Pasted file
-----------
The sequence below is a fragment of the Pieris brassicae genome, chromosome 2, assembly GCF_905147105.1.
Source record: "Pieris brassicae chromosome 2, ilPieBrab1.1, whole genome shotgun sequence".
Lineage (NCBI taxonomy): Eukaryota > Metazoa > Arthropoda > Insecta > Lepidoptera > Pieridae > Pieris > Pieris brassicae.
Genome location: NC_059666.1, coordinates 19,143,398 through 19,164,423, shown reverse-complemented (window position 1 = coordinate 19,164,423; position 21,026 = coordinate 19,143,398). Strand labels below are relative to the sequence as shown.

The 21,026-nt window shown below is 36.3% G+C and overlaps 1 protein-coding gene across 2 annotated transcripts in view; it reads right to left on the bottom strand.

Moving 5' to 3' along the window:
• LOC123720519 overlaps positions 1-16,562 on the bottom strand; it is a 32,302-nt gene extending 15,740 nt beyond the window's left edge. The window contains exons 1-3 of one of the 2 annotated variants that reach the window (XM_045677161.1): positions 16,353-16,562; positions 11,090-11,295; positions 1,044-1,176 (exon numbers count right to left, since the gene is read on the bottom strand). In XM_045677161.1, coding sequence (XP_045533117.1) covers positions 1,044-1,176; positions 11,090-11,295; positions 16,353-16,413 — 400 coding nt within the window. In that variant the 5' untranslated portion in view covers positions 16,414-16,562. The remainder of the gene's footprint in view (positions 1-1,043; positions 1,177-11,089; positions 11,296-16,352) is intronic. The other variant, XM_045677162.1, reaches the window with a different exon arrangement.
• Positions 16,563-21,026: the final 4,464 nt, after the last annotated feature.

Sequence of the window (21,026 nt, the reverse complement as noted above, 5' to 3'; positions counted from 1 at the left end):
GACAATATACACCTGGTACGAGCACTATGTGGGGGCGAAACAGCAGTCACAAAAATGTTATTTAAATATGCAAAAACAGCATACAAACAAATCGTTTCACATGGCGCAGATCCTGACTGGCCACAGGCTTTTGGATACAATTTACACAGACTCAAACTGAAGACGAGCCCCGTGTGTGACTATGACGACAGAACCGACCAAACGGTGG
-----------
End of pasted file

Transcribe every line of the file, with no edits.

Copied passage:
The sequence below is a fragment of the Pieris brassicae genome, chromosome 2, assembly GCF_905147105.1.
Source record: "Pieris brassicae chromosome 2, ilPieBrab1.1, whole genome shotgun sequence".
Lineage (NCBI taxonomy): Eukaryota > Metazoa > Arthropoda > Insecta > Lepidoptera > Pieridae > Pieris > Pieris brassicae.
Genome location: NC_059666.1, coordinates 19,143,398 through 19,164,423, shown reverse-complemented (window position 1 = coordinate 19,164,423; position 21,026 = coordinate 19,143,398). Strand labels below are relative to the sequence as shown.

The 21,026-nt window shown below is 36.3% G+C and overlaps 1 protein-coding gene across 2 annotated transcripts in view; it reads right to left on the bottom strand.

Moving 5' to 3' along the window:
• LOC123720519 overlaps positions 1-16,562 on the bottom strand; it is a 32,302-nt gene extending 15,740 nt beyond the window's left edge. The window contains exons 1-3 of one of the 2 annotated variants that reach the window (XM_045677161.1): positions 16,353-16,562; positions 11,090-11,295; positions 1,044-1,176 (exon numbers count right to left, since the gene is read on the bottom strand). In XM_045677161.1, coding sequence (XP_045533117.1) covers positions 1,044-1,176; positions 11,090-11,295; positions 16,353-16,413 — 400 coding nt within the window. In that variant the 5' untranslated portion in view covers positions 16,414-16,562. The remainder of the gene's footprint in view (positions 1-1,043; positions 1,177-11,089; positions 11,296-16,352) is intronic. The other variant, XM_045677162.1, reaches the window with a different exon arrangement.
• Positions 16,563-21,026: the final 4,464 nt, after the last annotated feature.

Sequence of the window (21,026 nt, the reverse complement as noted above, 5' to 3'; positions counted from 1 at the left end):
GACAATATACACCTGGTACGAGCACTATGTGGGGGCGAAACAGCAGTCACAAAAATGTTATTTAAATATGCAAAAACAGCATACAAACAAATCGTTTCACATGGCGCAGATCCTGACTGGCCACAGGCTTTTGGATACAATTTACACAGACTCAAACTGAAGACGAGCCCCGTGTGTGACTATGACGACAGAACCGACCAAACGGTGG